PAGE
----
By all appearances, the stock market continued to look healthy on Friday. Investors sent the Nasdaq Composite and the S&P 500 (SNPINDEX:^GSPC) to new records, and the Dow Jones Industrial Average (DJINDICES:^DJI) enjoyed the largest gains among major market benchmarks on a percentage basis. Good news from the housing market gave market participants more assurances that the current economic recession won't be of the same magnitude as the financial crisis of 2008 and 2009. That's bringing hope that recent gains are not only sustainable but also just the beginning of a bigger rally.

Today's stock market

Index

Percentage Change

Point Change

Dow

+0.69%

+191

S&P 500

+0.34%

+12

Nasdaq Composite

+0.42%

+47

Data source: Yahoo! Finance.

Yet the breadth of gains in the stock market has been suspect for quite a while now, especially when you notice how the Nasdaq has performed so much better than the Dow. On Friday, that disparity came into even more shocking clarity. By itself, Apple (NASDAQ:AAPL) and its 5% rise accounted for Friday's gains. Without Apple, the broader stock market might well have looked more like the Russell 2000 index of small-cap stocks, which fell nearly 1% on the day.

Deep blue stock chart with two uneven lines.

Image source: Getty Images.

Apple has become the focal point of the market

Apple shares rose 5% today, although one would be hard-pressed to find any fundamentally sound reason for the move. Most of the discussion of the tech giant centered on its impending 4-for-1 stock split, which takes effect later this month. Others pointed out that surpassing the $2 trillion mark in market capitalization brought it more attention.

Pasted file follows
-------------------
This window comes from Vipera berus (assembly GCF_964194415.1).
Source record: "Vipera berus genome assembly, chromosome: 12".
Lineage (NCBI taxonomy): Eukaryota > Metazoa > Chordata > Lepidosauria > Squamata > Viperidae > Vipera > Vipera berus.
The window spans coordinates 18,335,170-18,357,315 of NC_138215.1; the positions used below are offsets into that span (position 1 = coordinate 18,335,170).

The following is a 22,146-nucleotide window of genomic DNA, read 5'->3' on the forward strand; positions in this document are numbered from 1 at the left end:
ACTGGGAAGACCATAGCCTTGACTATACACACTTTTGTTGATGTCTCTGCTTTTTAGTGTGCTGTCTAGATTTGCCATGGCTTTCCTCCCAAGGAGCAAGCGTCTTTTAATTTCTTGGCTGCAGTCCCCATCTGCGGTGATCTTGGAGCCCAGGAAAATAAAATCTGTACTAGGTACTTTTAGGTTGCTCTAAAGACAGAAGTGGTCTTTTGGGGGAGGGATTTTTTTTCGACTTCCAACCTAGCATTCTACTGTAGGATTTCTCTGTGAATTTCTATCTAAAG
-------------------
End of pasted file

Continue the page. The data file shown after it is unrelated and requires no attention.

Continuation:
Apple's size alone can and does move the market. Consider:

  • Because of the price-weighted methodology for the Dow Jones Industrials, Apple's $24.38 per share rise on Friday added 167 points to the average -- nearly 90% of the day's upward move.
  • The S&P 500 is market-capitalization weighted, so price moves aren't as important as percentage moves. But even so, Apple's nearly 7% weighting in the S&P 500 pushed the S&P up by roughly 0.36 percentage points -- even larger than the 0.34% move in the index Friday.

Similar math applies to the Nasdaq-100 Index as well.

Apple's split will give it less influence in the Dow

Interestingly, Apple is voluntarily giving up some of its market-moving power by splitting its stock. After the 4-for-1 split, Apple's stock price will fall to roughly $125 per share. That'll reduce its current weighting in the Dow from nearly 12% to around 3%. With 30 stocks in the Dow, Apple will suddenly find itself with just an average amount of influence over the index.

For the S&P, though, the split shouldn't matter. Market capitalization won't be affected by the split. As long as demand for its shares continues, Apple will still be a dominant force with the popular large-cap benchmark.

Why investors need to understand the markets

Most investors are used to seeing indexes like the Dow and S&P and figure that they represent a diverse array of companies. Yet even though you'll find 30 Dow stocks and about 500 companies in the S&P 500, some pale in significance compared to the giants of the investing universe. As you're looking at the future prospects for the world's biggest tech companies, be sure to keep that fact in mind.

This article represents the opinion of the writer, who may disagree with the “official” recommendation position of a Motley Fool premium advisory service. We’re motley! Questioning an investing thesis -- even one of our own -- helps us all think critically about investing and make decisions that help us become smarter, happier, and richer.